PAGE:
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We may not make things anymore in America, but there’s one group that still does – the artist. The artist is the one still making things – tangible objects for us to observe and connect with our society. Art is what we still make.
And, what is it that makes art? Mix irony with a reflection of the times. Cervantes does this with his Don Quixote, Jon Stewart in pointing at us every day in social satire, and the Coen Brothers with their latest film “Hail, Caesar!”
And, as for this film, leave it to the Coen Bros. to give us a mirroring tale of the search for human redemption by posing it in the light of Corporate Production Image-Making Hollywood and extolling [its] sincerest virtues while admitting its ultimate power over us.
The film has irony play lead – it’s all over the place, and, so too, is…
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Beautifully written description of the artistic process. I was just thinking about a student today, that is having difficulty doing just that– “pulling back, in order to see the whole” and realizing that even in the area of computer graphics where images are made up of discreet units, 1’s and 0’s (black and white) about as concrete as you can get, there is such variation, even down to the way that the GUI of any given user’s screen will look because of Preference settings– the areas of “gray” are aplenty. How we see this is one thing, how we “read” it is another.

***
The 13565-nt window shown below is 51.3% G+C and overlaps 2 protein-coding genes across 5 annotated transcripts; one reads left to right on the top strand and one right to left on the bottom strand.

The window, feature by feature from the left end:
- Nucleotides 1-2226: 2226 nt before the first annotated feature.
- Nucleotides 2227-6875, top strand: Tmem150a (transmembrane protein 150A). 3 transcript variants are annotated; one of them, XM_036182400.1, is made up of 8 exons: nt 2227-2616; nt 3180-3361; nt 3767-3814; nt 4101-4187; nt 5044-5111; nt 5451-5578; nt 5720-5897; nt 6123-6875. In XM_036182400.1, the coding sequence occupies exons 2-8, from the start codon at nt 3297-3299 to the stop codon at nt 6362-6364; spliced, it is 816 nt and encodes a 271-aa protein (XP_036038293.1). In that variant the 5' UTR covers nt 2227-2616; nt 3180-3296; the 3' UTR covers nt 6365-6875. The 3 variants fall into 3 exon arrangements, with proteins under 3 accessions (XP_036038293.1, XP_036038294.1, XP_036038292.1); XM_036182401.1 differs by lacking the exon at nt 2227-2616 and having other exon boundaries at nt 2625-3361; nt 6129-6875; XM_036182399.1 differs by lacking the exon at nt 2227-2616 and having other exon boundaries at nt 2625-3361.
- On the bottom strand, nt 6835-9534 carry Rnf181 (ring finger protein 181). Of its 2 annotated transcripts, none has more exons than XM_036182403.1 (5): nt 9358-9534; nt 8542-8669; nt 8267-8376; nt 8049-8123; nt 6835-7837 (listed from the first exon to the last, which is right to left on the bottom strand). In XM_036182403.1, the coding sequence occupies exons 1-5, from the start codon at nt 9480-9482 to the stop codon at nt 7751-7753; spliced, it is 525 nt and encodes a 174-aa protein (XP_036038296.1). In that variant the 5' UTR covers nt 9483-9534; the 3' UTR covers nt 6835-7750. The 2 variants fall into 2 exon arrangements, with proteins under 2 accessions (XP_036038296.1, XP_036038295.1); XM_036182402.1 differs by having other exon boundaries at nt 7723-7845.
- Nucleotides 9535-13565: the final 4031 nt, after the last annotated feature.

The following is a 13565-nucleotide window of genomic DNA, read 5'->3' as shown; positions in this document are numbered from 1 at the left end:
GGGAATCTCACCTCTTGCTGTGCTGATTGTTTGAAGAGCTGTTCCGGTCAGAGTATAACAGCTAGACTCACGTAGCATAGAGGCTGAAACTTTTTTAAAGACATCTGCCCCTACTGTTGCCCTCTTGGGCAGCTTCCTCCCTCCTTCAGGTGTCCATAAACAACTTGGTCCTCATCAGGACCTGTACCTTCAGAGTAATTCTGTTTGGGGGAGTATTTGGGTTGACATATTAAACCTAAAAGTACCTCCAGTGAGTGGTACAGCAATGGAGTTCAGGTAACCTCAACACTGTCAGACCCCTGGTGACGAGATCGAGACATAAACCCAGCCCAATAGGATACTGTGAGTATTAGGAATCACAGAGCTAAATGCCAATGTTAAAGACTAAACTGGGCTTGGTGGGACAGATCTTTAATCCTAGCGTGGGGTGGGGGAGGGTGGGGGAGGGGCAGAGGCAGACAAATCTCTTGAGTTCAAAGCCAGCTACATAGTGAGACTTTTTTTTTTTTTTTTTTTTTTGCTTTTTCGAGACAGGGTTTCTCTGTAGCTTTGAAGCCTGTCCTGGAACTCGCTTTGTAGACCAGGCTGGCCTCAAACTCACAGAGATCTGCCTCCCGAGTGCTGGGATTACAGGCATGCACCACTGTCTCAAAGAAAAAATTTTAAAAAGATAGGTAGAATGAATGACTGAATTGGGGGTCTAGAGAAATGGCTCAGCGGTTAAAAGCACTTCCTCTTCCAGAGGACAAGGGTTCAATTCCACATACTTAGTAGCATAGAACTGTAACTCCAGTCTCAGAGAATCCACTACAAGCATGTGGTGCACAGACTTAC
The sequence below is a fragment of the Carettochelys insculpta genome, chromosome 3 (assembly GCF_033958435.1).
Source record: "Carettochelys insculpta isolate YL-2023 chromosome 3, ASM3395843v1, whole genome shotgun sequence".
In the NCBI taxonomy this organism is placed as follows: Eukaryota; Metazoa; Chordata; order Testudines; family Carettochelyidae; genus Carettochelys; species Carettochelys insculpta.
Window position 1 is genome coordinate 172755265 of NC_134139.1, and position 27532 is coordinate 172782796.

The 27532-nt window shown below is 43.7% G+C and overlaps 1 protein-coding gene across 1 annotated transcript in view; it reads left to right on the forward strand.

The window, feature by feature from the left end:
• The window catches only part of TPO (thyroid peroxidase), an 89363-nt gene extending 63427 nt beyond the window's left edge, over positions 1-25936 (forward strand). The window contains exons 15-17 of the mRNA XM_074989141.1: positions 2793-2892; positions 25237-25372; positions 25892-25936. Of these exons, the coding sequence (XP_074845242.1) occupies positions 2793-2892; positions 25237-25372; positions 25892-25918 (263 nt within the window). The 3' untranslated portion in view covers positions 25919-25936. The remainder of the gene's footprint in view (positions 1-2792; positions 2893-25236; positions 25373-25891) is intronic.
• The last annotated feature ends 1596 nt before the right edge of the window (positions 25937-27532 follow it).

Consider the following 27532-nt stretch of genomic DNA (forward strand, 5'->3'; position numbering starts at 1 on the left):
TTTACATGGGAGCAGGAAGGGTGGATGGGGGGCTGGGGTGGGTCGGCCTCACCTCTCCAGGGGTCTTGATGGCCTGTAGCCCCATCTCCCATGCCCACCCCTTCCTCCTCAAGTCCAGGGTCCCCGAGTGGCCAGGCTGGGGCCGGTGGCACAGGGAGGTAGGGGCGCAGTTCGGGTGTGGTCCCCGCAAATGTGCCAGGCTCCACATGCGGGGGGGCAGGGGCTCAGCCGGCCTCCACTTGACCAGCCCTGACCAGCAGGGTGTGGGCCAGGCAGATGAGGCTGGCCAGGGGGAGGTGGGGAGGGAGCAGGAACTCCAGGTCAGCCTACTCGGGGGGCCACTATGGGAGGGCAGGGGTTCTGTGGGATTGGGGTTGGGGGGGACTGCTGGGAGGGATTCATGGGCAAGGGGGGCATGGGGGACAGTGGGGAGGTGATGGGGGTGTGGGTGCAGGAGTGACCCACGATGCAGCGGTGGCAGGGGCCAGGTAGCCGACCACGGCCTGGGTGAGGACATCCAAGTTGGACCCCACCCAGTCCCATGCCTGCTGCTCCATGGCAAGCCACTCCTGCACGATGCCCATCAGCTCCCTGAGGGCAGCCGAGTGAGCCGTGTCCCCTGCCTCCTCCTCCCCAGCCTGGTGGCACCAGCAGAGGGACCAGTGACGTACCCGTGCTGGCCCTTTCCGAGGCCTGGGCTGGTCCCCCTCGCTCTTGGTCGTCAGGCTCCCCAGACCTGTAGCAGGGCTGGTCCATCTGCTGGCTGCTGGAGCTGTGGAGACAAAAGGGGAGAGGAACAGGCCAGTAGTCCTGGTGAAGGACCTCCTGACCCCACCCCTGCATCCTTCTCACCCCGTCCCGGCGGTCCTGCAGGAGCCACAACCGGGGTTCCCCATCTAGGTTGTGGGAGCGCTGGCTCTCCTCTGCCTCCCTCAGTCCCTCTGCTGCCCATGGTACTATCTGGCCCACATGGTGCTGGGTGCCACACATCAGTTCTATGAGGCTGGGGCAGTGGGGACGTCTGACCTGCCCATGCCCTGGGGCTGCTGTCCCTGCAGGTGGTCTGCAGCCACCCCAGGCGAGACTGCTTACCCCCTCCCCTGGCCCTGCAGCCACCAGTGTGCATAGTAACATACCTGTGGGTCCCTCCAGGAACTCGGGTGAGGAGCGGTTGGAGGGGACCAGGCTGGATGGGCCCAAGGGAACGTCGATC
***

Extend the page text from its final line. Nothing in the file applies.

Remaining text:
Being in the profession of teaching visual communication, I am constantly trekking back and forth between the nitty gritty of ‘what it is’ and ‘what does it mean’? while at the same time attempting to get my students to ask these very same questions. How we attach meaning to what we see, and by extension, taste, smell, hear, feel– this is not only what we need to understand today, but also how we’ve altered the very systems of perception by creating the virtual space that we inhabit right alongside (inside, outside of) our daily lives.
How to describe our experience of these landscapes is the next step– albeit one that many never take. In the work world, simple interactions between colleagues take on wholly new meanings when expressed across digital platforms rather than face to face. In some cases, we “lose our cool” in that face to face interaction, simply because we’re no longer as used to a real time verbal exchange. Synchronously, we decry the inability of the e-mail message to convey the true emotion of our message. Thus the emoji:) and
artists such as New media artist Carla Gannis reimagining Hieronymous Bosch’s 16th century masterpiece The Garden of Earthly Delights by collaging signs & symbols of everyday virtual speech – called emoji – over a copy of the original work. Gannis just gave an art talk at Real Art Ways last week.
And Alina Gallo’s “Keleti Station” a life-sized egg tempera mural to be painted directly onto the walls of Real Art Ways, Real Room, re-creating Keleti Station, a train station in Budapest, Hungary where thousands of refugees (many from Syria and Afghanistan) were stranded on their way to Germany, Sweden, and other European destinations during the summer and fall of 2015. Gallo will use imagery sourced from traditional and social media, anti- and pro-migrant graffiti, and disparate first-hand accounts, to create a composite graphic rendering of Keleti Station directly on the walls of the Real Room in April, 2016.